- Feb 5th
- Forever Evil #5 - Batman is playing a dangerous game there... And Luthor is pushing the right buttons I guess. Black Manta does well.
- Earth 2 #20 - I quite like the Earth 2 Aquawoman, even if she did hunt down a shell for Batman out of nowhere. I guess the smart guard survives a bit longer.
- Green Lantern/Red Lanterns #28 - I'm not terribly interested in Red Lanterns, but it was kind of fun to see the connections with the greens and how the universe is running.
- Twilight Zone #2 - Getting more interesting. I'm amused that he messed up his new life even worse than his old.
- Grimm Fairy Tales: Oz #6 - I suppose this whole series would make more sense in the context of the GFT universe as a whole... maybe. Still, not a horrible telling of Oz. Just needs more clothing, and it would be fine.
- Feb 12th
- Justice League of America #12 - Stargirl and Martian Manhunter make a pretty good team, but I don't think they realize where they are.
- Justice League 3000 #3 - Not really impressed with the book, the characters or the story.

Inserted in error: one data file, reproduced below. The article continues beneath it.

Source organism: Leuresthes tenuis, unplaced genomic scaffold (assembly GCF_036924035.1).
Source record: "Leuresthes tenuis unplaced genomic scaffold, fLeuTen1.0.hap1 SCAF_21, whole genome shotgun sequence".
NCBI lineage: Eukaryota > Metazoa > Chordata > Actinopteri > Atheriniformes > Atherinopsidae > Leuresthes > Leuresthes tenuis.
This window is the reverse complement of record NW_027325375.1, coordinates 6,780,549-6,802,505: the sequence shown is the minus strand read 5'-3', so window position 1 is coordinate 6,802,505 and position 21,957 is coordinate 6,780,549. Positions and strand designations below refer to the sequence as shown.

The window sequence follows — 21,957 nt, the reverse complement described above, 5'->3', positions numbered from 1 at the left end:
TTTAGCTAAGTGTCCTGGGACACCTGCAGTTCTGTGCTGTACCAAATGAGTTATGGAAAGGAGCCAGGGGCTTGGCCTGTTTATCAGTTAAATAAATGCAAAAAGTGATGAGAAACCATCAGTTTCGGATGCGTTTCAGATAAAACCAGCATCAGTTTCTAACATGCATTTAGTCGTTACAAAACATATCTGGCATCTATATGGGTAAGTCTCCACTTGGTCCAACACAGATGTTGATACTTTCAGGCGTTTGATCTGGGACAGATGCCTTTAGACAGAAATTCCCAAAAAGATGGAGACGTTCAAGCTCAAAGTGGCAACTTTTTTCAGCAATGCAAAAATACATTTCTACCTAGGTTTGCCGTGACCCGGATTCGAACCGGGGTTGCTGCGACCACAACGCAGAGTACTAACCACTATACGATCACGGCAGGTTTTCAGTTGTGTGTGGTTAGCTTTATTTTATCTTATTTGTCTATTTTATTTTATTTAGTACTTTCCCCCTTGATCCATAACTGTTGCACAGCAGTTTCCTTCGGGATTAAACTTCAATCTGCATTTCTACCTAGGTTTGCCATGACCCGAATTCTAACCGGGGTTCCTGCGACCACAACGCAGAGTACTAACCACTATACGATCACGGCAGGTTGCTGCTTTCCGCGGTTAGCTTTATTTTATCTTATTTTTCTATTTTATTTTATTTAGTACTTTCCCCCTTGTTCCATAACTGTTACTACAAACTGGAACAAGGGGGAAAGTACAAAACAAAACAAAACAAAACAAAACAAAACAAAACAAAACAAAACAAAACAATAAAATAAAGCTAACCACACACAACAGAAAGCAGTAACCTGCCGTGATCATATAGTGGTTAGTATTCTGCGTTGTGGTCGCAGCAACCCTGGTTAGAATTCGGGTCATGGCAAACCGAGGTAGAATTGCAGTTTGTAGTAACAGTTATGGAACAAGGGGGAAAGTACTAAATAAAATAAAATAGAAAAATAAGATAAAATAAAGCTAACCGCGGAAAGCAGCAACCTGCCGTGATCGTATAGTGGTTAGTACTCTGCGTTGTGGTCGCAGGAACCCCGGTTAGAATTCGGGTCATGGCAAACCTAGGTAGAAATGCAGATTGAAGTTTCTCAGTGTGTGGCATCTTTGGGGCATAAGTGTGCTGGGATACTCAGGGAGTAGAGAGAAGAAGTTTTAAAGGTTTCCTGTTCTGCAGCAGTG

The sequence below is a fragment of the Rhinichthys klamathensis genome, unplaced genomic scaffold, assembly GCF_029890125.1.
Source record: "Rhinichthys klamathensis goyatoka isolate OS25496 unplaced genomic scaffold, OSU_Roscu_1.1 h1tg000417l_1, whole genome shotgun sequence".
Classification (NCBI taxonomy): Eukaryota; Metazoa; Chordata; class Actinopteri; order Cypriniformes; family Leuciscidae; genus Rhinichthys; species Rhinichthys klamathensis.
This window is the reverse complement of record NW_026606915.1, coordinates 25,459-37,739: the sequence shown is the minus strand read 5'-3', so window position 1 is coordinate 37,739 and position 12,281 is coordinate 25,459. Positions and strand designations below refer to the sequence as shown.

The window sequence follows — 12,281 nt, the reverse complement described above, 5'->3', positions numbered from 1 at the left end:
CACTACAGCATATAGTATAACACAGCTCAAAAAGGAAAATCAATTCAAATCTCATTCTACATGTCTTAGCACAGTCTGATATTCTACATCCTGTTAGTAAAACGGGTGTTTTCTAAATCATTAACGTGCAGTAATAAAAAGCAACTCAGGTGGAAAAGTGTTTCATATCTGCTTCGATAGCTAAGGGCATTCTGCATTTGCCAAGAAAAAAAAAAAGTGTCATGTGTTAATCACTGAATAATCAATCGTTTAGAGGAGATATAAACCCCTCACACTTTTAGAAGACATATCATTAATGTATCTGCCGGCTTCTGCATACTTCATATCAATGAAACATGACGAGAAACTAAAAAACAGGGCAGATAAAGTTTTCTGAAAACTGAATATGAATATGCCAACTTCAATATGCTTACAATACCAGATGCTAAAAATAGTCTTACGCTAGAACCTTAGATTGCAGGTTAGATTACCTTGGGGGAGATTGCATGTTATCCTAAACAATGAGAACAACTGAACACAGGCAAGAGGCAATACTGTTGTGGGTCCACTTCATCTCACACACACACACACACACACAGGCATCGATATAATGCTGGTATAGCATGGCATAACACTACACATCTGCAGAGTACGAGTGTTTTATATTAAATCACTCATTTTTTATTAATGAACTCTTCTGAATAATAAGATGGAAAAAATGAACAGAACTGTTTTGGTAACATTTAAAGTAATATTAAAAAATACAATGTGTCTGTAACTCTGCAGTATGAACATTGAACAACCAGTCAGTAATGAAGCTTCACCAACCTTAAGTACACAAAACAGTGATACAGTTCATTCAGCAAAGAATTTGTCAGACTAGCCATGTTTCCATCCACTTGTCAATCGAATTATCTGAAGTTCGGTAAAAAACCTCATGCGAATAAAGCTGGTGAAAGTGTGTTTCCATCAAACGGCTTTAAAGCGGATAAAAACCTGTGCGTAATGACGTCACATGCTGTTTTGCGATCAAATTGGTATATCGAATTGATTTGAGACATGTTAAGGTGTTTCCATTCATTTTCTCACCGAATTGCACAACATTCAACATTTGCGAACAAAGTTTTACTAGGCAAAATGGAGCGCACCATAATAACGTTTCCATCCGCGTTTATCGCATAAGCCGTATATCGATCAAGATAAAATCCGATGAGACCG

- Green Lantern Corps #28 - So. The GL Corps is at war. And Natu gets kidnapped. Ok. Next?
- Smallville Alien #3 - This is so mixed up I'm not really sure what's supposed to be happening here at all.
- Astro City #9 - I do like the new Confessor. He's just an awesome character from the get go. And I also loved the member of the Council of Nike. That's how to humble a superhero.
- Steam Engines of Oz V2 #3 - I really *should* have seen that coming. In fact, I'm a little embarrassed that I didn't figure it out, because it was pretty obvious. Oh well. I wonder where Tip and Jack were headed.
- Spongebob Comics #29 - As indicated by the great cover, this issue focuses on Sandy the Squirrel, and it's a decent one. No Mermaid Man, but we can't have everything.
My library/Kindle book this week was The International Bank of Bob: Connecting Our Worlds One $25 Kiva Loan at a Time by Bob Harris. Jeopardy champ and freelance writer Bob Harris travels to luxury hotels around the world for a series of articles, and decides he needs to do something to help people who were not as lucky in "the birth lottery" as him.
As a long-time Kiva lender, I came into this book thinking I knew a good portion of the story already. And true, I know enough about the system itself, but I didn't know all the details on how Kiva was formed. I didn't know about the early problems that caused the massive due diligence that lending companies go through now with Kiva. True, I didn't have $20,000 to loan, but I did put what I could into Kiva. As a result, I enjoyed reading about Bob's adventures going to actually meet a handful of the people he'd helped and finding out what that help means first-hand.
It's well worth reading whether you know about Kiva or not. In fact, I would really recommend just about everyone read this. It'll help restore faith in humanity and might even encourage you to start making some loans and helping people out.